Obama is vulnerable to such pressures and has so far responded hesitantly, but the more meaningful shift in power circles may occur in Congress. Democratic representatives face a queasy choice: follow their leader's agenda to possible oblivion, or break away and start legislating more aggressively on their own initiative. The Senate is a mess of inflated egos and cannot be counted on to do much of anything.

But House Democrats have a seventy-eight-seat majority and can pass a long list of popular reform measures without asking for White House permission. Bolder initiatives would be driven by fear--the ancient instinct for survival--but they could also poke timely daggers in GOP opponents. Do Republicans want to keep voting for the bankers and against genuine solutions to home foreclosures? Let's have roll calls and find out. When Republicans were in power, they used this maneuver relentlessly against Democrats, who sometimes folded and let bills pass.

House Democrats should talk about usury and put a reasonable ceiling on consumer interest rates. Prohibit any presidentially blessed commission that intends to tamper with Social Security. Compel banks to write down the principal on failing mortgages to avoid foreclosures. Create public-utility banks with limited profits and well-defined public obligations. Finance public jobs on a massive scale. If healthcare reform collapses, the House should act on the issues one by one: repeal the anti-trust exemption for health insurance companies. Open the door for importing cheaper drugs from Canada. Prohibit insurance companies from blackballing customers who are in poor health.

The problem with this strategy is that Congressional Democrats (and Obama) face an excruciating dilemma. To stand with the popular discontents, they have to bite the hand that feeds them. In 2006 and again in 2008, Dems in Congress raised gobs of campaign money--and a lot of it was from Wall Street. For many incumbent Democrats, money seems a more reliable survival strategy than people. The Supreme Court stands with the money guys, and its recent Citizens United decision tipped the game board even further in their direction.

This is where liberal-labor progressives can make a difference by exerting "tough love" on the Democratic Party. Do not be subtle about the electoral threat to comfortable incumbents. By refusing to fall into line and instead encouraging voters to talk back, activist groups can scare the bejesus out of Democrats (maybe even the president). People should demand, not beg, that Obama endorse the $154 billion jobs bill the House has already passed. Or blister Democratic senators who refuse to take up labor-law reforms needed to help workers organize. There is a long list of potential targets, if progressives are willing to assert themselves.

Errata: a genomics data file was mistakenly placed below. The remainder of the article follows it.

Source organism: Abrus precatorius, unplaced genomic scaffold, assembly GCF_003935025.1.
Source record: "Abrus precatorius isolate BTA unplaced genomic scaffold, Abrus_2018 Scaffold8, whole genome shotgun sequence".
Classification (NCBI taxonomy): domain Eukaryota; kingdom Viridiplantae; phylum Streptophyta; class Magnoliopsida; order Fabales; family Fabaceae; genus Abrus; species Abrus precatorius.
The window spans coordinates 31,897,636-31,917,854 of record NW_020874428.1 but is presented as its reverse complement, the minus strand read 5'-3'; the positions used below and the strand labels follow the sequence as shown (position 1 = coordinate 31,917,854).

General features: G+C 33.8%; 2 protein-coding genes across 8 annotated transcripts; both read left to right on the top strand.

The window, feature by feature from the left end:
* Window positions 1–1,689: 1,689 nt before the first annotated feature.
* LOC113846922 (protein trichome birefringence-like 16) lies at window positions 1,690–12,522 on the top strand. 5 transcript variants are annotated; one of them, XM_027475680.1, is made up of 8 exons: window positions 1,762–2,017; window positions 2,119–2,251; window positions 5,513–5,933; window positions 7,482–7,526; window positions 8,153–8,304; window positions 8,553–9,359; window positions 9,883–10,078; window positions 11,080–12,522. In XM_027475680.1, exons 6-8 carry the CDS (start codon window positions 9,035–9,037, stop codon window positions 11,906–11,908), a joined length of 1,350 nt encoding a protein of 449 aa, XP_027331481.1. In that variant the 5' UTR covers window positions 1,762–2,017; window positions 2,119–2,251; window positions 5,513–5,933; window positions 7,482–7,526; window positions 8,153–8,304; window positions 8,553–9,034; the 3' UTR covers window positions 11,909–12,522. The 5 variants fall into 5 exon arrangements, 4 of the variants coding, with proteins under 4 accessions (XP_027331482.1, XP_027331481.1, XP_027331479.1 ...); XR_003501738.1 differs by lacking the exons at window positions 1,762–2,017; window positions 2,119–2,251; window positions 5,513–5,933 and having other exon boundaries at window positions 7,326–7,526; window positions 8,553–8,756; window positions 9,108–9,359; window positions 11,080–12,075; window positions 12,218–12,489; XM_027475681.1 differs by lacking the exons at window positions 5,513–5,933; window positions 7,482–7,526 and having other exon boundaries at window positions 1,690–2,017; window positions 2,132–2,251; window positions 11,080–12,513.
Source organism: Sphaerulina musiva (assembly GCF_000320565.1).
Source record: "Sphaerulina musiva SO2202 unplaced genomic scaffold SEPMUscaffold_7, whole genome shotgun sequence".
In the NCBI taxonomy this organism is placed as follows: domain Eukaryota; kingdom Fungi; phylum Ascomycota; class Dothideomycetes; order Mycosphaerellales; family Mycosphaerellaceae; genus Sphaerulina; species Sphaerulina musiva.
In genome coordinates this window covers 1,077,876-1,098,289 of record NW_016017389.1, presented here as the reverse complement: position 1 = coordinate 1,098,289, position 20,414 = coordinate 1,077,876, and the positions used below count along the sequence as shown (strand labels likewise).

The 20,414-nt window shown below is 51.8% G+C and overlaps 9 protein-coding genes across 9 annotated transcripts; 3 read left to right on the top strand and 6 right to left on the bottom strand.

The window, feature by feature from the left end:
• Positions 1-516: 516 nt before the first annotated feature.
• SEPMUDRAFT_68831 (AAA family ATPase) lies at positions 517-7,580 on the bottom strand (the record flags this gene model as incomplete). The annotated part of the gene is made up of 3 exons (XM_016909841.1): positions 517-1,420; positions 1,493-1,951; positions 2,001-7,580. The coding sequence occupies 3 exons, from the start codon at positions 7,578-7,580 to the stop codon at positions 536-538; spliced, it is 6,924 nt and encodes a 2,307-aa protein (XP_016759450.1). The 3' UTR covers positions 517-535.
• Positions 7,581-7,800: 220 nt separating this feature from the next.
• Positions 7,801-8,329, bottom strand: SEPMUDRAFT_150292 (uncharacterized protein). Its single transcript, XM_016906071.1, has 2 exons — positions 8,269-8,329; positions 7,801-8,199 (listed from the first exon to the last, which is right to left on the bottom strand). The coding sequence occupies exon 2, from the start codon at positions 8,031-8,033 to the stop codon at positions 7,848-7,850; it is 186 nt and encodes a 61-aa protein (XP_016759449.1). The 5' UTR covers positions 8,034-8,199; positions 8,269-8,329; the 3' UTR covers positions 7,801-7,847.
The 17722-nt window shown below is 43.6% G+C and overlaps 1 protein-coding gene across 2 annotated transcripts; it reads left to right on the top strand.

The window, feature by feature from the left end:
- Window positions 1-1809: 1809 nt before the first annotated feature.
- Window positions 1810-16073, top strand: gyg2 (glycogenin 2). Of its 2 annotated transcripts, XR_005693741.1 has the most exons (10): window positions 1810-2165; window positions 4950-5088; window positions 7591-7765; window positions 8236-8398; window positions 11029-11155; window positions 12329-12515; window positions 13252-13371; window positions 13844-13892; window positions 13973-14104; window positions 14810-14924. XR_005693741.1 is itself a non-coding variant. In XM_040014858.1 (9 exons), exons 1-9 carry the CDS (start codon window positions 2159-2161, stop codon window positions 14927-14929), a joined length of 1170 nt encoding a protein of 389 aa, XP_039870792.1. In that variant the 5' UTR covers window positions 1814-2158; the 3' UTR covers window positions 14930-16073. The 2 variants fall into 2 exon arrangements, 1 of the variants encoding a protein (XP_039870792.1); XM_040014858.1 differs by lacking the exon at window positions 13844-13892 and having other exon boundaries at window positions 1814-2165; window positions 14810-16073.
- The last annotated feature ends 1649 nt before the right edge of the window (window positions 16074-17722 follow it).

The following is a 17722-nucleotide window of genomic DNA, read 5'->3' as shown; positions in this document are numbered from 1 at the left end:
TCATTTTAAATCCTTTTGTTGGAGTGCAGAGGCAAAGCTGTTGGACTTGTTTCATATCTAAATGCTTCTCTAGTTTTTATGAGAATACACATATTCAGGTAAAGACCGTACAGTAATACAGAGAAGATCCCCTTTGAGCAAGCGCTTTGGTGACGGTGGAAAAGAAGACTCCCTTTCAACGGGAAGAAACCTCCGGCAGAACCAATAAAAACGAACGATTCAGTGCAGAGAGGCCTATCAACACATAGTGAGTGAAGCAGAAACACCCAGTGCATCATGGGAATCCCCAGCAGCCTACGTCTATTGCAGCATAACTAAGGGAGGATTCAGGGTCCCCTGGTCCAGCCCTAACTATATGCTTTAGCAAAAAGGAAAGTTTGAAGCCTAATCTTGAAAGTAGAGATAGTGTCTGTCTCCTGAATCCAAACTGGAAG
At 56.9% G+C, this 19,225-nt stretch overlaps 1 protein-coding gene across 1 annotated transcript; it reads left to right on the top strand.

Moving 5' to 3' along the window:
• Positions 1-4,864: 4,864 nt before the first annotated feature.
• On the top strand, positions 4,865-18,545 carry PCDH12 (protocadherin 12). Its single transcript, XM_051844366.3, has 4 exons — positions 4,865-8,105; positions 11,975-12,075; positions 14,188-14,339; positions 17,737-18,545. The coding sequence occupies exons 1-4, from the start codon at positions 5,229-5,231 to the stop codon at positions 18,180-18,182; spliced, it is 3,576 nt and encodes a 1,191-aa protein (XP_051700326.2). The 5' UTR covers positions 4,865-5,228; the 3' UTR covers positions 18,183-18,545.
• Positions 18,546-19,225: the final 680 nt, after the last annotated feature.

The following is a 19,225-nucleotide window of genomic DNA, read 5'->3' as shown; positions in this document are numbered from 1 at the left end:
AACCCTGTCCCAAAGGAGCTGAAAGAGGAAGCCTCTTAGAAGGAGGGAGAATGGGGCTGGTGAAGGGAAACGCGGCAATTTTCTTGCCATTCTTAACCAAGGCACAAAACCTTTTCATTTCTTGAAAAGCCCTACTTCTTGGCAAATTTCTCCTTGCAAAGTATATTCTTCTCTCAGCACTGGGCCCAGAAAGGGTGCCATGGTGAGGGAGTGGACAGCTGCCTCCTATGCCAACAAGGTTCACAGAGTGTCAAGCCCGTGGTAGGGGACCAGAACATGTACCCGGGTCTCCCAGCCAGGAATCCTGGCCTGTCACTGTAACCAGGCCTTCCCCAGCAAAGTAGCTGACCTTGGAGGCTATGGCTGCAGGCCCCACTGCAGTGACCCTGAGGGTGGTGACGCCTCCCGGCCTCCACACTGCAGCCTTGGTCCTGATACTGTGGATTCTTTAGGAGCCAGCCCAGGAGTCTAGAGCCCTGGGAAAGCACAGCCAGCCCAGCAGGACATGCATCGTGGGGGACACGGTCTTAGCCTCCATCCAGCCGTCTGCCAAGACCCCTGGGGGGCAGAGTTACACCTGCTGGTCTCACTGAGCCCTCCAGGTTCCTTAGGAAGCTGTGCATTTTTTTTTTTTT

Usually, of course, Democrats in Washington do not take this sort of pressure seriously, and Obama's White House has been dismissive of its liberal base, especially organized labor. Politicians can count, and they typically regard threats from left of center as toothless. But activists in Washington might change that if they reach out and develop alliances with the broad ranks of ordinary people across the country, including unorganized independents and renegade Republicans. Turn away from the policy culture of Washington. Instead, learn how to listen to everyday people, their concerns and aspirations--then learn to talk like them. The right does an ugly, fear-driven version of this. The left can speak for a more honest and optimistic vision of what Americans need. Mobilizing the anger is necessary to sustaining democracy.

Many major reform measures enacted during the New Deal were accomplished only because of such disturbances. People were nose-to-nose against the government and business. Reformers did not wait for instructions from above. It was unsanctioned mobilization of people that drove Congress and Franklin Roosevelt to go further than they had intended in passing such landmarks as Social Security and labor rights for working people. In 1933 the American Bankers Association led the fight against federal insurance of bank deposits. "Unsound, unscientific, unjust and dangerous," the ABA thundered. Federal Reserve officials objected to the measure too. Even the Roosevelt administration declined to endorse it. Congress enacted it anyway, knowing how angry people were at losing everything in horrendous waves of bank failures. The bankers were wrong. The people were right.